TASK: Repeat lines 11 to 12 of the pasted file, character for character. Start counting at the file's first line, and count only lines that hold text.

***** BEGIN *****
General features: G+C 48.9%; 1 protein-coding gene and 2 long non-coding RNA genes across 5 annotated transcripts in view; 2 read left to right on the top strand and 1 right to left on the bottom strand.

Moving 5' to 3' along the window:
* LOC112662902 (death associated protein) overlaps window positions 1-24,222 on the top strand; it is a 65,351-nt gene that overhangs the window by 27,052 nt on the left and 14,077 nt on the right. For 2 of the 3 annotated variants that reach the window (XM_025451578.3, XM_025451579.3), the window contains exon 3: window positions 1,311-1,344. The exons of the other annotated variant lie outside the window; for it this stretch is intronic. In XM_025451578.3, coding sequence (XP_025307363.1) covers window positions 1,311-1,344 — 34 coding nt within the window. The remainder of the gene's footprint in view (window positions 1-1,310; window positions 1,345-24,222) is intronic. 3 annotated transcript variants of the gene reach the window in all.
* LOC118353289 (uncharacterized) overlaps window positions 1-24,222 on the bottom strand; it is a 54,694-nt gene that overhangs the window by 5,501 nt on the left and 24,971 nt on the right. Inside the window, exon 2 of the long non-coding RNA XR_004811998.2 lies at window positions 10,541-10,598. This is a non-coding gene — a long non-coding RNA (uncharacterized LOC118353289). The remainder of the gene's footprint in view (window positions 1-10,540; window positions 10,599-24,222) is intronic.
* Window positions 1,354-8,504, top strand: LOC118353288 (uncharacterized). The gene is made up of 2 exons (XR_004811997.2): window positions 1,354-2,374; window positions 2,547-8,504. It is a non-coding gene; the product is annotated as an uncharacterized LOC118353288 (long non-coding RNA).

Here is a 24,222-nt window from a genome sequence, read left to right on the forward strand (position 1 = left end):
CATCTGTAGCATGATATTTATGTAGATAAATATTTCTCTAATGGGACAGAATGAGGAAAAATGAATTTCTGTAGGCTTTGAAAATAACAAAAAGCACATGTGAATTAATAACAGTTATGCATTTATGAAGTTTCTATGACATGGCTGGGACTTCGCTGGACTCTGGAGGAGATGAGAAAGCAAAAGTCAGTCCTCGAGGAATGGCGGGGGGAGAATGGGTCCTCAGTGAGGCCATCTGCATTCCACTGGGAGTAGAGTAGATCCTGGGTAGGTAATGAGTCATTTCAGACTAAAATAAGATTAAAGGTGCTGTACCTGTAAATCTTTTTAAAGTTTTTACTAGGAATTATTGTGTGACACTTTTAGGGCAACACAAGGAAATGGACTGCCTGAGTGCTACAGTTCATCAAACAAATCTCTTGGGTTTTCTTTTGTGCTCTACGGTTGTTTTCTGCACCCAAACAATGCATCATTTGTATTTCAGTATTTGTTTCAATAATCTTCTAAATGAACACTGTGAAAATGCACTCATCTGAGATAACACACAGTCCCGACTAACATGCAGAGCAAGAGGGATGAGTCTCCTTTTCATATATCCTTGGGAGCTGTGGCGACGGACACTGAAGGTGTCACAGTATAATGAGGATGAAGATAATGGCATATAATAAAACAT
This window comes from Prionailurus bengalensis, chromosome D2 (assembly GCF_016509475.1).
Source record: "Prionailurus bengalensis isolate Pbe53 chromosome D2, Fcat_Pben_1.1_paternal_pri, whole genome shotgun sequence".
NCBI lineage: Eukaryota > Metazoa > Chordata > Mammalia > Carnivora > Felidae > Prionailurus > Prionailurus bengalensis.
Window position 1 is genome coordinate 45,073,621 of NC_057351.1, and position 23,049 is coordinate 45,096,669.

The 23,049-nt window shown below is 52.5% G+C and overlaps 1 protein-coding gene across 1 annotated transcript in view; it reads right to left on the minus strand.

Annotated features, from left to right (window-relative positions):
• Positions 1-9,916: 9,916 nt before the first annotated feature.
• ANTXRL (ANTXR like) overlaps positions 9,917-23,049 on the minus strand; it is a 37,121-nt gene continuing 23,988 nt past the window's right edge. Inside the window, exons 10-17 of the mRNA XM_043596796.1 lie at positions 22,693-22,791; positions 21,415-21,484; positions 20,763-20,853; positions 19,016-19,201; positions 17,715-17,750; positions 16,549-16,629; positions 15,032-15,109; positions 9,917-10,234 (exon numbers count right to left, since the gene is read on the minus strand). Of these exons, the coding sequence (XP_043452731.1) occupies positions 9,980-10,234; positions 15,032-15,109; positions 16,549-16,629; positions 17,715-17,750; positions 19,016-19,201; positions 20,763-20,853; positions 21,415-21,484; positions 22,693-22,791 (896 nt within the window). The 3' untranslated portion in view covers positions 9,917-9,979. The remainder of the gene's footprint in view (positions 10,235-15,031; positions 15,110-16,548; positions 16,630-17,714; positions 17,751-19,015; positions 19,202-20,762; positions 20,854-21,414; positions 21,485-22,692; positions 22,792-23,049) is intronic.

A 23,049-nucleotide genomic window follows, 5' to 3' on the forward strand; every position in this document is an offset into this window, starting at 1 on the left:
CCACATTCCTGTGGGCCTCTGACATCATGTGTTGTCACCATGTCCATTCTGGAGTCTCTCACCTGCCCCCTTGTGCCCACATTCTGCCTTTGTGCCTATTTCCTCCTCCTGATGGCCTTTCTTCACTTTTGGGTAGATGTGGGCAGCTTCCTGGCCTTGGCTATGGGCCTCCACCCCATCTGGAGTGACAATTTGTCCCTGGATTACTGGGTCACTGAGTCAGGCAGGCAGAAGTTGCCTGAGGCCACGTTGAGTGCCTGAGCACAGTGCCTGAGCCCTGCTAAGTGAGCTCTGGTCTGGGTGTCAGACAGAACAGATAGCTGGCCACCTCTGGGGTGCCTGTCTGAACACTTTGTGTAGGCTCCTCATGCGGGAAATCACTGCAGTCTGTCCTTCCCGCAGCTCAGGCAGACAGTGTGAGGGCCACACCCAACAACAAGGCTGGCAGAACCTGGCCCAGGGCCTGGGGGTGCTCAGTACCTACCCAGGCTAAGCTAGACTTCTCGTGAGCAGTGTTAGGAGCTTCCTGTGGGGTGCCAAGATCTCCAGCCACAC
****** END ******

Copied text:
Window position 1 is genome coordinate 45,073,621 of NC_057351.1, and position 23,049 is coordinate 45,096,669.

The 23,049-nt window shown below is 52.5% G+C and overlaps 1 protein-coding gene across 1 annotated transcript in view; it reads right to left on the minus strand.